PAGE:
10 Ways Advanced Computing Catalyzes Science

When researchers need to compare complex new genomes; or map new regions of the Arctic in high-resolution detail; or detect signs of dark matter; or make sense of massive amounts of fMRI data, they turn to the high-performance computing and data analysis systems supported by the National Science Foundation (NSF).
11/17/2015 01:46 pm ET Updated Dec 06, 2017

National supercomputing resources enable research that would otherwise be impossible

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When researchers need to compare complex new genomes; or map new regions of the Arctic in high-resolution detail; or detect signs of dark matter; or make sense of massive amounts of fMRI data, they turn to the high-performance computing and data analysis systems supported by the National Science Foundation (NSF).

High-performance computing (or HPC) enables discoveries in practically every field of science - not just those typically associated with supercomputers like chemistry and physics - but also in the social sciences, life sciences and humanities.

By combining superfast and secure networks, cutting-edge parallel computing and analytics software, and advanced scientific instruments and critical datasets across the U.S., NSF's cyber-ecosystem lets researchers investigate questions that can't otherwise be explored.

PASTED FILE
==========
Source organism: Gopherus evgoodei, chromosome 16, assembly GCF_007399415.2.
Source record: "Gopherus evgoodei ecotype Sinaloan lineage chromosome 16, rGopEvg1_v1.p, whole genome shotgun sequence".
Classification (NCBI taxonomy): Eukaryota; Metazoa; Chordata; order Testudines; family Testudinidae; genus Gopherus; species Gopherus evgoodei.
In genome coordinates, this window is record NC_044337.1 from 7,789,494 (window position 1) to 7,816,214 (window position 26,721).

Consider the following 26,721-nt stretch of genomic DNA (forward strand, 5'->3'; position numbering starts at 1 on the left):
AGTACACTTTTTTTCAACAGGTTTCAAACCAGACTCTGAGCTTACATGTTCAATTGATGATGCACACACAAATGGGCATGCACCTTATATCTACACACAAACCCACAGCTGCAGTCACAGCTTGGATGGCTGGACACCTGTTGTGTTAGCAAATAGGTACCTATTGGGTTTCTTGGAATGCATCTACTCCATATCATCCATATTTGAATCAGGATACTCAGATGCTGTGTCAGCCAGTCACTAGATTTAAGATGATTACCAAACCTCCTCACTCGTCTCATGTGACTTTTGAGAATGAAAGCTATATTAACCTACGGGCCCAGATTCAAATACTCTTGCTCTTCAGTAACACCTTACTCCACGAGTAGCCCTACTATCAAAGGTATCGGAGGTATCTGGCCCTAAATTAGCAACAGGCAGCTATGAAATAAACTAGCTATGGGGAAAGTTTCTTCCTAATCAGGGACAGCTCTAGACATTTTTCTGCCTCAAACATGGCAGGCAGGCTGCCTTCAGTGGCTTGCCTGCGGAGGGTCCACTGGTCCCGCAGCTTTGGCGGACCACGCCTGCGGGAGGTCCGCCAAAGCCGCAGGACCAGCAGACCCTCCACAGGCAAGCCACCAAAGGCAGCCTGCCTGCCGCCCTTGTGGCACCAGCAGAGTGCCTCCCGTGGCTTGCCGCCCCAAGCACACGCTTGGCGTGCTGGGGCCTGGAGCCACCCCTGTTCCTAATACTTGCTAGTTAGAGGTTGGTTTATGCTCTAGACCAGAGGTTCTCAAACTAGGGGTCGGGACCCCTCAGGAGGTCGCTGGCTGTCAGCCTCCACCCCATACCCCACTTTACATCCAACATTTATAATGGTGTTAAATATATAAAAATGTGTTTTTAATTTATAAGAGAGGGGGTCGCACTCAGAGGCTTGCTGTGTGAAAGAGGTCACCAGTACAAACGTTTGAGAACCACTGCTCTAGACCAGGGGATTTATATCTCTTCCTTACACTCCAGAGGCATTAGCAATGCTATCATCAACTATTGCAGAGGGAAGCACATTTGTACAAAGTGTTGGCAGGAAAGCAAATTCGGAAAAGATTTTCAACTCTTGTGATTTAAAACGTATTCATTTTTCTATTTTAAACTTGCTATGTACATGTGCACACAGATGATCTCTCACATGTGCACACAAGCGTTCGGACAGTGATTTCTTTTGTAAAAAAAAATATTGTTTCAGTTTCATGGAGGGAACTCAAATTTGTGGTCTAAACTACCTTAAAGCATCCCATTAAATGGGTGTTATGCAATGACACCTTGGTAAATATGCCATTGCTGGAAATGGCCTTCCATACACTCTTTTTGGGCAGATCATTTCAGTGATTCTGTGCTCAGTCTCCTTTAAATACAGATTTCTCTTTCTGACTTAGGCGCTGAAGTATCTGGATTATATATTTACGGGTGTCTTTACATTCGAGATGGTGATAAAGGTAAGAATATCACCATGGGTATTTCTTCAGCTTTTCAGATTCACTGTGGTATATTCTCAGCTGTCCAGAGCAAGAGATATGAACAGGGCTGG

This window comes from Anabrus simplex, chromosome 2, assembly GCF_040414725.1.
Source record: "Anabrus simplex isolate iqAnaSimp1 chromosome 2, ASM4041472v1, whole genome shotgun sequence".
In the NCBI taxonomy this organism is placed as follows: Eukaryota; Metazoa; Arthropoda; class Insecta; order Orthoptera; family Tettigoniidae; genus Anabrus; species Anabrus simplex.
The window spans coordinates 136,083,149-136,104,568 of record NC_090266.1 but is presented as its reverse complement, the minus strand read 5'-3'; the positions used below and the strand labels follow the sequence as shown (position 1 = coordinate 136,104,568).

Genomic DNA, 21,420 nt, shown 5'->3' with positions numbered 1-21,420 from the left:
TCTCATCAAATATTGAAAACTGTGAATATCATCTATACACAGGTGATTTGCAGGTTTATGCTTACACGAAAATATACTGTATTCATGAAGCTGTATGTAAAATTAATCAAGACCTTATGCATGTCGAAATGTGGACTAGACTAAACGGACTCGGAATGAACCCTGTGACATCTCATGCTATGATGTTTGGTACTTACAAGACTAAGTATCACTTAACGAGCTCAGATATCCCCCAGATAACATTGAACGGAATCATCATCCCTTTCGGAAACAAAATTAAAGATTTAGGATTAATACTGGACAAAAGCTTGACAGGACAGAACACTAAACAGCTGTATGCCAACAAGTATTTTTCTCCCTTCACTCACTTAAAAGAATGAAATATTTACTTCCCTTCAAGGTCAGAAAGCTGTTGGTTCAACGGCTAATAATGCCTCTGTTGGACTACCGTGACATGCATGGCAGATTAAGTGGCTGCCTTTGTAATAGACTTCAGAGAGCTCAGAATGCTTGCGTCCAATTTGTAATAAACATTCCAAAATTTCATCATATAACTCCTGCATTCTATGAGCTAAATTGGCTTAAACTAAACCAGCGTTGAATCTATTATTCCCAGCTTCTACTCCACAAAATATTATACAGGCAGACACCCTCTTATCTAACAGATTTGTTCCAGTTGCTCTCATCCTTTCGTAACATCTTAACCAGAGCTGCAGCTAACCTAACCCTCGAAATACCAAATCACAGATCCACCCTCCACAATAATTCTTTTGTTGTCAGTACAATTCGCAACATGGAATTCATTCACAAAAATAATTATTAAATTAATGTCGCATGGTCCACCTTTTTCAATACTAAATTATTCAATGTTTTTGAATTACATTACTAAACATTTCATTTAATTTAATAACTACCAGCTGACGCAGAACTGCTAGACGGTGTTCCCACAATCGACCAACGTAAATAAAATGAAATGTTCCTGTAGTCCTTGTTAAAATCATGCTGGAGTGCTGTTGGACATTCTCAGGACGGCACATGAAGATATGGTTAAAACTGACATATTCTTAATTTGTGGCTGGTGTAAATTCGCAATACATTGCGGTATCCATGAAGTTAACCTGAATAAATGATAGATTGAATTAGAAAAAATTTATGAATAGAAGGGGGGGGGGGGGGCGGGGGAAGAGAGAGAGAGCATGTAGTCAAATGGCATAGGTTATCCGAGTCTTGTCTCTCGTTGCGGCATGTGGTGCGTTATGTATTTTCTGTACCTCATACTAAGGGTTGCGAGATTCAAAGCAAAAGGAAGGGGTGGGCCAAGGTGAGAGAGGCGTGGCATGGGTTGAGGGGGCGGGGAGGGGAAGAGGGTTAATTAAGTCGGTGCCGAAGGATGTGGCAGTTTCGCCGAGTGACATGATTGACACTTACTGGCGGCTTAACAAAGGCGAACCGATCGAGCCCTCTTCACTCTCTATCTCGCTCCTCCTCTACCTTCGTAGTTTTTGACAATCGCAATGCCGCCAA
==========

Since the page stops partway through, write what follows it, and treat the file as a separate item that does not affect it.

NSF has supported advanced computing since its beginning and is constantly expanding access to these resources to help tens of thousands of researchers each year - from high school students to Nobel Prize winners -- at institutions large and small, regardless of geographic locality, expand the frontiers of science and engineering.

Below are 10 examples of research -- enabled by advanced computing resources -- from across all of science.

Advancing the state of modern biology

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Pineapples don't just taste juicy, they have a juicy evolutionary history. Recent analyses using computing resources that are part of the iPlant Collaborative have revealed an important relationship between pineapples and crops like sorghum and rice, allowing scientists to hone in on the genes and genetic pathways that allow plants to thrive in water-limited environments.

Led by The University of Arizona, Texas Advanced Computing Center, Cold Spring Harbor Laboratory, and University of North Carolina at Wilmington, iPlant was established in 2008 with NSF funding to develop cyberinfrastructure for life sciences research, provide powerful platforms for data storage and bioinformatics, and democratize access to U.S. supercomputing capabilities.

This week, iPlant announced it will host a new platform, Digital Imaging of Root Traits (DIRT), that lets scientists in the field measure up to 76 root traits merely by uploading a photograph of the roots.